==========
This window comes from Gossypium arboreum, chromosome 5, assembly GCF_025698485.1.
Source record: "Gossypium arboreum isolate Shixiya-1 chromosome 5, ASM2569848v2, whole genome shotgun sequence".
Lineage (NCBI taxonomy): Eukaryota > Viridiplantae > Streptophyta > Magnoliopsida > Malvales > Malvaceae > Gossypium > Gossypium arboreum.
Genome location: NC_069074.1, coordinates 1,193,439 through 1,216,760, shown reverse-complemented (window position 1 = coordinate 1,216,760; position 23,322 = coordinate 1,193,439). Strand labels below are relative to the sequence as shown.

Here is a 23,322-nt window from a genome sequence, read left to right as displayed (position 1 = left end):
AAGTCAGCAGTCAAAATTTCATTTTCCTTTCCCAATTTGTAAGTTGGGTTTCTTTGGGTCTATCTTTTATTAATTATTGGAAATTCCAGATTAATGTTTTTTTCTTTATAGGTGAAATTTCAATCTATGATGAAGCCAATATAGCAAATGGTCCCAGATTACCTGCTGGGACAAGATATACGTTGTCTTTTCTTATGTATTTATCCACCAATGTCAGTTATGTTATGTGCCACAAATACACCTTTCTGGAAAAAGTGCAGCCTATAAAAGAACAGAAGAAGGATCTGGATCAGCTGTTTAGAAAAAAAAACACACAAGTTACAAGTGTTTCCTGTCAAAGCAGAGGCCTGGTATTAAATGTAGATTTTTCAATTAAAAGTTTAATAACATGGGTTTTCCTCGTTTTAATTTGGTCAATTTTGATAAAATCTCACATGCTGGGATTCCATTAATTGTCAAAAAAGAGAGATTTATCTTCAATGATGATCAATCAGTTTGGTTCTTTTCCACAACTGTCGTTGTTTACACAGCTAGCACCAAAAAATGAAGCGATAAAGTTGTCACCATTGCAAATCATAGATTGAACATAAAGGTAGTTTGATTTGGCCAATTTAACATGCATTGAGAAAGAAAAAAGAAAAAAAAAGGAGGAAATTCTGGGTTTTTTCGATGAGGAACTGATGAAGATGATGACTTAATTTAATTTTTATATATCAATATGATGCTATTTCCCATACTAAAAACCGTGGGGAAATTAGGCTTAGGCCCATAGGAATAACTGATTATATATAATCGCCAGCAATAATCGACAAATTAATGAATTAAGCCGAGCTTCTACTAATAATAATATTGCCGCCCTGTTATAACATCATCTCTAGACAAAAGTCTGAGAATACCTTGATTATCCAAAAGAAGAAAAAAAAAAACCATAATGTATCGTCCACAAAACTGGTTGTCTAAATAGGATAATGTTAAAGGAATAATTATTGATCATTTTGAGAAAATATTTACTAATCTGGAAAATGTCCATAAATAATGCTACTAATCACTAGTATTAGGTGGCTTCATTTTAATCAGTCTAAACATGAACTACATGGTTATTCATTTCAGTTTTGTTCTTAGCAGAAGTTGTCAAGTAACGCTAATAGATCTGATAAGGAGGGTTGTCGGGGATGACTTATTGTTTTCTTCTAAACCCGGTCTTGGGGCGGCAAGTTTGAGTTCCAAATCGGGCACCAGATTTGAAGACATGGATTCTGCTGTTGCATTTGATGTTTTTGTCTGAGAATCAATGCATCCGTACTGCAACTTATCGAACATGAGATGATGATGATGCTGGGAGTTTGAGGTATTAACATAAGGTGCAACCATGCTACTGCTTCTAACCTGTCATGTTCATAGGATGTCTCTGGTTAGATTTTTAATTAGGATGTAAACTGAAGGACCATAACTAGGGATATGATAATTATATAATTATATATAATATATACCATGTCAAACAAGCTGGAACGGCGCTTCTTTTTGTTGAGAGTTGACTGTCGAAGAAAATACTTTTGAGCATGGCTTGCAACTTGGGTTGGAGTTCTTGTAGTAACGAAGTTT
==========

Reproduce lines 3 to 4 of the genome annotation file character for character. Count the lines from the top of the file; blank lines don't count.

Lineage (NCBI taxonomy): Eukaryota > Viridiplantae > Streptophyta > Magnoliopsida > Malvales > Malvaceae > Gossypium > Gossypium arboreum.
Genome location: NC_069074.1, coordinates 1,193,439 through 1,216,760, shown reverse-complemented (window position 1 = coordinate 1,216,760; position 23,322 = coordinate 1,193,439). Strand labels below are relative to the sequence as shown.